Avoiding a Pilot-Chute-in-Tow Malfunction

Since originally addressing the issue in the November 2009 edition of Parachutist (“Safety Check—A Pilot-Chute-in-Tow Malfunction” by Jim Crouch), USPA has received two more reports of jumpers who experienced the malfunction when their main closing pins pierced their bridles as they attempted to deploy, locking their containers shut. In all four of the reported cases, the jumpers successfully deployed their reserves and landed uneventfully.

Proper routing of the bridle and main closing pin can help jumpers avoid this malfunction (see photos 2 and 3). However, USPA has asked the Parachute Industry Association to look into the matter to determine whether container manufacturers need to make any material or design changes. This malfunction has now occurred on at least three different containers: a United Parachute Technologies Vector 3 Micron, a Velocity Sports Equipment Infinity and an Aerodyne Research Icon.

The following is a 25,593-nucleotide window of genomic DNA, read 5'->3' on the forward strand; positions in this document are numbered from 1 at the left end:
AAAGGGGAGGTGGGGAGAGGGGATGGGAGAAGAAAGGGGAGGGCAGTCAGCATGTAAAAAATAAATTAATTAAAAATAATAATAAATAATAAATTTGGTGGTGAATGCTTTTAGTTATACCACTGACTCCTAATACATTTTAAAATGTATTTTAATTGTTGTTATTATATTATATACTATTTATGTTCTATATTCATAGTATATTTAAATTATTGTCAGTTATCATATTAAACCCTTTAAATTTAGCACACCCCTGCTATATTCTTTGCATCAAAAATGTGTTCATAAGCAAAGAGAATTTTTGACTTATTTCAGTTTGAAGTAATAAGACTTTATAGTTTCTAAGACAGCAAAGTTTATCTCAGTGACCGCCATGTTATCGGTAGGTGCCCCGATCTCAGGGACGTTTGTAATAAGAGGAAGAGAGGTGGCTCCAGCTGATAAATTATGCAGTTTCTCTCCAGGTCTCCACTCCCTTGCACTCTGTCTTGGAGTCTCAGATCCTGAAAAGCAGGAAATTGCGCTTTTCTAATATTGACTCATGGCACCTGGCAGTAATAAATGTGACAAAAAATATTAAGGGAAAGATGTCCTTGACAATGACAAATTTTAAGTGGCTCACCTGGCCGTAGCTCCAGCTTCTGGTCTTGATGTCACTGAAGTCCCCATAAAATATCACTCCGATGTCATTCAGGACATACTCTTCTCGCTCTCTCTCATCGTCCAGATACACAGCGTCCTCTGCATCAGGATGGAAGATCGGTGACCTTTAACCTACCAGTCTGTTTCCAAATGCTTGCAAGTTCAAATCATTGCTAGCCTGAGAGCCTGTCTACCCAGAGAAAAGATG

KEEPANEYEOUT201011-1In this photo of the most recent container-lock malfunction reported to USPA, the closing pin pierces the pilot-chute bridle, creating a pilot-chute-in-tow. Photo by Mark Lancaster.


KEEPANEYEOUT201011-2This photo demonstrates a correct configuration of bridle and pin. Note that the pin is visible and that there is some slack in the bridle above it.
KEEPANEYEOUT201011-3A configuration like this can cause the malfunction shown in photo 1 since the bridle lays directly on top of the pin and since there isn't any slack in the bridle above the pin.


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